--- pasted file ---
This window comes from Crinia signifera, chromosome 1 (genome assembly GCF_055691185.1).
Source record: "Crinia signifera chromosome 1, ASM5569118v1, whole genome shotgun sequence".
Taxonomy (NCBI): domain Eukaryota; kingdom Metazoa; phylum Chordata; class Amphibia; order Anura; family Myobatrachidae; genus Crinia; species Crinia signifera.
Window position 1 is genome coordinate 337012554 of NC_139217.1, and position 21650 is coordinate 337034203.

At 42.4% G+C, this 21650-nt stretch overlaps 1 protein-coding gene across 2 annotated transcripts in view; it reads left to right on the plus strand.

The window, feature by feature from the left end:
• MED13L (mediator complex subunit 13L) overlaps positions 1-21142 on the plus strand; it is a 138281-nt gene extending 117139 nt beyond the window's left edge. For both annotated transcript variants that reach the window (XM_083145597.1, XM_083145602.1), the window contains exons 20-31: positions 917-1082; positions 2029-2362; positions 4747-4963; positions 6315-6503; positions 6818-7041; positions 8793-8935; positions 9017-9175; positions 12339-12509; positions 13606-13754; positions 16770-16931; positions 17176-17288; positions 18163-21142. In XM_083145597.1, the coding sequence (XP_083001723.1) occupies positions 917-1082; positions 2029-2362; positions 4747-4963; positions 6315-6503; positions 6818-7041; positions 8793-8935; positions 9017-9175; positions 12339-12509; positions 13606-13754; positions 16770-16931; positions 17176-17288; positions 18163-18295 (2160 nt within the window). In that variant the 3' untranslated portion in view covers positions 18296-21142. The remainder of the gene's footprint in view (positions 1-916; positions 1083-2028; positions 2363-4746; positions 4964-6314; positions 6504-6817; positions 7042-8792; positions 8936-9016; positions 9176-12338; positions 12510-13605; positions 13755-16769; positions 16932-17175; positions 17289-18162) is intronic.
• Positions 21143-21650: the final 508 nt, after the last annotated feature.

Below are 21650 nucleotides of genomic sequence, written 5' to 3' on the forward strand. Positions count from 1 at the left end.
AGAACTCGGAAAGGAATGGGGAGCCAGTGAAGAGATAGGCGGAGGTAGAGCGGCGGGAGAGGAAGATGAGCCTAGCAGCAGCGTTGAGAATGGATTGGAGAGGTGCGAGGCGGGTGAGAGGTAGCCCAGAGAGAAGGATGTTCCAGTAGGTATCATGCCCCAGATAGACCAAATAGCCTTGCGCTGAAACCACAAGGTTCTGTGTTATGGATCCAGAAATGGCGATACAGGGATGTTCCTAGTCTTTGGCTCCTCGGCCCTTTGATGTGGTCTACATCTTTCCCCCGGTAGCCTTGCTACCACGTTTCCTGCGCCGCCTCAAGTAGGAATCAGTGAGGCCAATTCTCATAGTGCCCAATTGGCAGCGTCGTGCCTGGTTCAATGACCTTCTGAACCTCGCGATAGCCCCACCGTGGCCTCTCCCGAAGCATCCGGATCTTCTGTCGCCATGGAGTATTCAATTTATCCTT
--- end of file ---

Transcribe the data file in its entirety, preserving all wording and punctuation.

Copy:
This window comes from Crinia signifera, chromosome 1 (genome assembly GCF_055691185.1).
Source record: "Crinia signifera chromosome 1, ASM5569118v1, whole genome shotgun sequence".
Taxonomy (NCBI): domain Eukaryota; kingdom Metazoa; phylum Chordata; class Amphibia; order Anura; family Myobatrachidae; genus Crinia; species Crinia signifera.
Window position 1 is genome coordinate 337012554 of NC_139217.1, and position 21650 is coordinate 337034203.

At 42.4% G+C, this 21650-nt stretch overlaps 1 protein-coding gene across 2 annotated transcripts in view; it reads left to right on the plus strand.

The window, feature by feature from the left end:
• MED13L (mediator complex subunit 13L) overlaps positions 1-21142 on the plus strand; it is a 138281-nt gene extending 117139 nt beyond the window's left edge. For both annotated transcript variants that reach the window (XM_083145597.1, XM_083145602.1), the window contains exons 20-31: positions 917-1082; positions 2029-2362; positions 4747-4963; positions 6315-6503; positions 6818-7041; positions 8793-8935; positions 9017-9175; positions 12339-12509; positions 13606-13754; positions 16770-16931; positions 17176-17288; positions 18163-21142. In XM_083145597.1, the coding sequence (XP_083001723.1) occupies positions 917-1082; positions 2029-2362; positions 4747-4963; positions 6315-6503; positions 6818-7041; positions 8793-8935; positions 9017-9175; positions 12339-12509; positions 13606-13754; positions 16770-16931; positions 17176-17288; positions 18163-18295 (2160 nt within the window). In that variant the 3' untranslated portion in view covers positions 18296-21142. The remainder of the gene's footprint in view (positions 1-916; positions 1083-2028; positions 2363-4746; positions 4964-6314; positions 6504-6817; positions 7042-8792; positions 8936-9016; positions 9176-12338; positions 12510-13605; positions 13755-16769; positions 16932-17175; positions 17289-18162) is intronic.
• Positions 21143-21650: the final 508 nt, after the last annotated feature.

Below are 21650 nucleotides of genomic sequence, written 5' to 3' on the forward strand. Positions count from 1 at the left end.
AGAACTCGGAAAGGAATGGGGAGCCAGTGAAGAGATAGGCGGAGGTAGAGCGGCGGGAGAGGAAGATGAGCCTAGCAGCAGCGTTGAGAATGGATTGGAGAGGTGCGAGGCGGGTGAGAGGTAGCCCAGAGAGAAGGATGTTCCAGTAGGTATCATGCCCCAGATAGACCAAATAGCCTTGCGCTGAAACCACAAGGTTCTGTGTTATGGATCCAGAAATGGCGATACAGGGATGTTCCTAGTCTTTGGCTCCTCGGCCCTTTGATGTGGTCTACATCTTTCCCCCGGTAGCCTTGCTACCACGTTTCCTGCGCCGCCTCAAGTAGGAATCAGTGAGGCCAATTCTCATAGTGCCCAATTGGCAGCGTCGTGCCTGGTTCAATGACCTTCTGAACCTCGCGATAGCCCCACCGTGGCCTCTCCCGAAGCATCCGGATCTTCTGTCGCCATGGAGTATTCAATTTATCCTT